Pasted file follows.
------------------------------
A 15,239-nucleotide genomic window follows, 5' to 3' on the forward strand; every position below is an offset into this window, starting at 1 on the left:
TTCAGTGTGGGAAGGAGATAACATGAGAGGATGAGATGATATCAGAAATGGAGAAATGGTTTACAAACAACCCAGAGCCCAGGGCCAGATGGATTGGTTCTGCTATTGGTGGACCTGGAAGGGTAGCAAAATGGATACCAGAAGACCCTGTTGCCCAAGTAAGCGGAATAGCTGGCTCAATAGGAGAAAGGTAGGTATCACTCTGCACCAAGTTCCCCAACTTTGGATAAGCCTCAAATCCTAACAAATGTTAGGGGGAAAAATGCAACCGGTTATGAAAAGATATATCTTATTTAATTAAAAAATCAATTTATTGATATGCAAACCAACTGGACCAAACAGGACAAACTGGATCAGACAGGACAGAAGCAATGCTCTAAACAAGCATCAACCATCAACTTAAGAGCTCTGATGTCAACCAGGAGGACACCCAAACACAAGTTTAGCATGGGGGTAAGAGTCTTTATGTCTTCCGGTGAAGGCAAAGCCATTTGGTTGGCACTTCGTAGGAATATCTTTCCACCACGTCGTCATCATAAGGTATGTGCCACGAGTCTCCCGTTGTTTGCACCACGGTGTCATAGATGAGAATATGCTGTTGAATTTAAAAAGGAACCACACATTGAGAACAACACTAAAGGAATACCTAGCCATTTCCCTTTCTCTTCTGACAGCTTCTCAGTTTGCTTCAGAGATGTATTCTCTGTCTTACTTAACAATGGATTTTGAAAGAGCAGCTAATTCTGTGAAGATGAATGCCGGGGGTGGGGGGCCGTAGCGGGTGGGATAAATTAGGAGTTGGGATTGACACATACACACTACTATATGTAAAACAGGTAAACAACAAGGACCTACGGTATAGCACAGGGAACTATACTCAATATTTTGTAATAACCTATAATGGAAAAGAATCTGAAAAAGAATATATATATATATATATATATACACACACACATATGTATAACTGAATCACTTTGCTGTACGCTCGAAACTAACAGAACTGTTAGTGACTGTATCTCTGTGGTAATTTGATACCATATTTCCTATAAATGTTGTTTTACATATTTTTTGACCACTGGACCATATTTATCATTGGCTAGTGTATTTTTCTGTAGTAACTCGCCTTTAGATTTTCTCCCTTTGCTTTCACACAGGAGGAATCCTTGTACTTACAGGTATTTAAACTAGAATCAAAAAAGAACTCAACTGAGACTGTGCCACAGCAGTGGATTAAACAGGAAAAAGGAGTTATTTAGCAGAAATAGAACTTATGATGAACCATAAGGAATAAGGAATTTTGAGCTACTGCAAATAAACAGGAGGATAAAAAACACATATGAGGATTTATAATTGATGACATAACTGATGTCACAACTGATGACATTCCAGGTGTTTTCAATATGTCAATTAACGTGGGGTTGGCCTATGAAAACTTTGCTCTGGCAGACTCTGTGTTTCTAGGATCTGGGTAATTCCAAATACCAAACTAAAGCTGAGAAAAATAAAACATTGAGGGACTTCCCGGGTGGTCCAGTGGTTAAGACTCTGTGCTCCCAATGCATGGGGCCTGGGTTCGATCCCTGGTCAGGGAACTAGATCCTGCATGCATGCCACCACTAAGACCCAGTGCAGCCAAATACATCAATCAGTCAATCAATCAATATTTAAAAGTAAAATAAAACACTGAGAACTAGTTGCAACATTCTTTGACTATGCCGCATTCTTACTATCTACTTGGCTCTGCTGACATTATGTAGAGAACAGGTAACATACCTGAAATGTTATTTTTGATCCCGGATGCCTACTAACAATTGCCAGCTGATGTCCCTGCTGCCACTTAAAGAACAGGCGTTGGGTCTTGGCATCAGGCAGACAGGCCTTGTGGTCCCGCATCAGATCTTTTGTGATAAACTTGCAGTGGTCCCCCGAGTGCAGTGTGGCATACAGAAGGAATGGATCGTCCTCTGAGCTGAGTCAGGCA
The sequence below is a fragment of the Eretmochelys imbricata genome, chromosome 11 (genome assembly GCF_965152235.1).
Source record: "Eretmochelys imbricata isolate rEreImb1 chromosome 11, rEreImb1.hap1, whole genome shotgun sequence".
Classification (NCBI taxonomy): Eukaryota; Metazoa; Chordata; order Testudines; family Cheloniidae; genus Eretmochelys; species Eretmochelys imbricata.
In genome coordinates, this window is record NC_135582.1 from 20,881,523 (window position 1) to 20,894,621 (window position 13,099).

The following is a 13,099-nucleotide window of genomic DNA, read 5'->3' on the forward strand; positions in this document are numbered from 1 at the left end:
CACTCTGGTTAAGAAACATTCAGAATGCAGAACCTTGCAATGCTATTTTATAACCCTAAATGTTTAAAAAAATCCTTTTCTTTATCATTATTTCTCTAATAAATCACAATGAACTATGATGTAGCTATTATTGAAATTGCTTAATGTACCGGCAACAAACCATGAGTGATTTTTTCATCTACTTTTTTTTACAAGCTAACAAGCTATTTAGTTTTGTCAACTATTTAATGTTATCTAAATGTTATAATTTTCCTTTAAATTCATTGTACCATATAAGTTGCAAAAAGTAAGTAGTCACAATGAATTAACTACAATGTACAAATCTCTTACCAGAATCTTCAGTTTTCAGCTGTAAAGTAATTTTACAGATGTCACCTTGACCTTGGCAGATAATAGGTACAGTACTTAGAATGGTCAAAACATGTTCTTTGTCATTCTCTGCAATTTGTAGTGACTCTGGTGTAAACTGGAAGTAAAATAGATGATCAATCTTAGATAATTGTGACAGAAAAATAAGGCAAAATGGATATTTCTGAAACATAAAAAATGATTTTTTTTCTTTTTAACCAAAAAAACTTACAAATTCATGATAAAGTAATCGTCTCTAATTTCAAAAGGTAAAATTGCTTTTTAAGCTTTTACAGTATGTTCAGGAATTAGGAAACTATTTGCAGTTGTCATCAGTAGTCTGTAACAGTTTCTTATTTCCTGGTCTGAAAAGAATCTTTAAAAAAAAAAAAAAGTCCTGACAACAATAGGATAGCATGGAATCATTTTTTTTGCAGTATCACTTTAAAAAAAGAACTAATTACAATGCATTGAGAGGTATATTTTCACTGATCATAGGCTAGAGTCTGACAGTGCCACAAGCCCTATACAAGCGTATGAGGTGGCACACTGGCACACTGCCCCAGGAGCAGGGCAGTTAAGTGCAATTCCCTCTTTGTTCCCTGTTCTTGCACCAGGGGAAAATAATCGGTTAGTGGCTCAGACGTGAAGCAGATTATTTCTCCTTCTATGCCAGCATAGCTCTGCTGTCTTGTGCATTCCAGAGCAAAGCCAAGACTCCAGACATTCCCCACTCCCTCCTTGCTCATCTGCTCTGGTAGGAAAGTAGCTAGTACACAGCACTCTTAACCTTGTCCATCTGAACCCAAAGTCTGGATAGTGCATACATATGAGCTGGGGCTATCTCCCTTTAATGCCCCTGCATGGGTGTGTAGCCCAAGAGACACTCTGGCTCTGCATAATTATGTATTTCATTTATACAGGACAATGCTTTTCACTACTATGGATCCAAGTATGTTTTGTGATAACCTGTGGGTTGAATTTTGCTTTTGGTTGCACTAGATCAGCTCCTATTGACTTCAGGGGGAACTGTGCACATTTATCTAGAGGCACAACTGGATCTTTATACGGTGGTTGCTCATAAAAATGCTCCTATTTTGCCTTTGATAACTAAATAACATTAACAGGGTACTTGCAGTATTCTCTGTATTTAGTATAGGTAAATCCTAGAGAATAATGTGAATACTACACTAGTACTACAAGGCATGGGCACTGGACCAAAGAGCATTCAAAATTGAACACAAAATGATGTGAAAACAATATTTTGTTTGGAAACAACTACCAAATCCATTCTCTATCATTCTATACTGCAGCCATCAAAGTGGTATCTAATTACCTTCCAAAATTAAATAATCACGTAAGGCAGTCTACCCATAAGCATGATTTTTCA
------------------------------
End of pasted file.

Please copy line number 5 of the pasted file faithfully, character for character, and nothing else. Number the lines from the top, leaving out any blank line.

Classification (NCBI taxonomy): Eukaryota; Metazoa; Chordata; order Testudines; family Cheloniidae; genus Eretmochelys; species Eretmochelys imbricata.